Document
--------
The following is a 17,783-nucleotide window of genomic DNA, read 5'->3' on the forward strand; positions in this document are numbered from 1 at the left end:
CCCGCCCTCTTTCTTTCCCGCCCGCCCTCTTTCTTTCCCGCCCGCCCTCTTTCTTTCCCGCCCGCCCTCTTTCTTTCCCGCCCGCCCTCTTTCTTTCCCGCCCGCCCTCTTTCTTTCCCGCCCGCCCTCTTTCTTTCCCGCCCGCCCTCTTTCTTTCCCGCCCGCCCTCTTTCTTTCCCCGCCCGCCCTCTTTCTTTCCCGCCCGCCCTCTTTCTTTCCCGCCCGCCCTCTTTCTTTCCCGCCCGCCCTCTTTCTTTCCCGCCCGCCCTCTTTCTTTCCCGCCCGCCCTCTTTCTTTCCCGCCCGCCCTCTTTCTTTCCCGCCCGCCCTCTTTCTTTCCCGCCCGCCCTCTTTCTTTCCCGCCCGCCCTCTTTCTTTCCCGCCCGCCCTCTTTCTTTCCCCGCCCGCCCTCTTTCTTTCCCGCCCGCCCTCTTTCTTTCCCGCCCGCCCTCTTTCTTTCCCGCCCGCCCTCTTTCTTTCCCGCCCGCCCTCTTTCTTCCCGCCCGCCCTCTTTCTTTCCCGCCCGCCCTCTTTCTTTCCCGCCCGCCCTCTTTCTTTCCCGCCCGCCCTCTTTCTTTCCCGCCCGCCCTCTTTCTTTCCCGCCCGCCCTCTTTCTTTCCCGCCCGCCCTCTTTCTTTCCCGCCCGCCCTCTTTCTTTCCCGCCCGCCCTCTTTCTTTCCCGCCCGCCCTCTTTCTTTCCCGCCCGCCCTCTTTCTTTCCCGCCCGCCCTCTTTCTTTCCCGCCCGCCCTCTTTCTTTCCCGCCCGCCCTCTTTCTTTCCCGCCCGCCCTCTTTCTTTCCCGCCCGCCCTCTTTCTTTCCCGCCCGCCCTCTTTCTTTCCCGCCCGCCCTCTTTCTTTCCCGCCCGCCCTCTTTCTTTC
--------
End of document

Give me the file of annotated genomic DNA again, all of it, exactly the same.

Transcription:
The following is a 17,783-nucleotide window of genomic DNA, read 5'->3' on the forward strand; positions in this document are numbered from 1 at the left end:
CCCGCCCTCTTTCTTTCCCGCCCGCCCTCTTTCTTTCCCGCCCGCCCTCTTTCTTTCCCGCCCGCCCTCTTTCTTTCCCGCCCGCCCTCTTTCTTTCCCGCCCGCCCTCTTTCTTTCCCGCCCGCCCTCTTTCTTTCCCGCCCGCCCTCTTTCTTTCCCGCCCGCCCTCTTTCTTTCCCCGCCCGCCCTCTTTCTTTCCCGCCCGCCCTCTTTCTTTCCCGCCCGCCCTCTTTCTTTCCCGCCCGCCCTCTTTCTTTCCCGCCCGCCCTCTTTCTTTCCCGCCCGCCCTCTTTCTTTCCCGCCCGCCCTCTTTCTTTCCCGCCCGCCCTCTTTCTTTCCCGCCCGCCCTCTTTCTTTCCCGCCCGCCCTCTTTCTTTCCCGCCCGCCCTCTTTCTTTCCCCGCCCGCCCTCTTTCTTTCCCGCCCGCCCTCTTTCTTTCCCGCCCGCCCTCTTTCTTTCCCGCCCGCCCTCTTTCTTTCCCGCCCGCCCTCTTTCTTCCCGCCCGCCCTCTTTCTTTCCCGCCCGCCCTCTTTCTTTCCCGCCCGCCCTCTTTCTTTCCCGCCCGCCCTCTTTCTTTCCCGCCCGCCCTCTTTCTTTCCCGCCCGCCCTCTTTCTTTCCCGCCCGCCCTCTTTCTTTCCCGCCCGCCCTCTTTCTTTCCCGCCCGCCCTCTTTCTTTCCCGCCCGCCCTCTTTCTTTCCCGCCCGCCCTCTTTCTTTCCCGCCCGCCCTCTTTCTTTCCCGCCCGCCCTCTTTCTTTCCCGCCCGCCCTCTTTCTTTCCCGCCCGCCCTCTTTCTTTCCCGCCCGCCCTCTTTCTTTCCCGCCCGCCCTCTTTCTTTCCCGCCCGCCCTCTTTCTTTCCCGCCCGCCCTCTTTCTTTC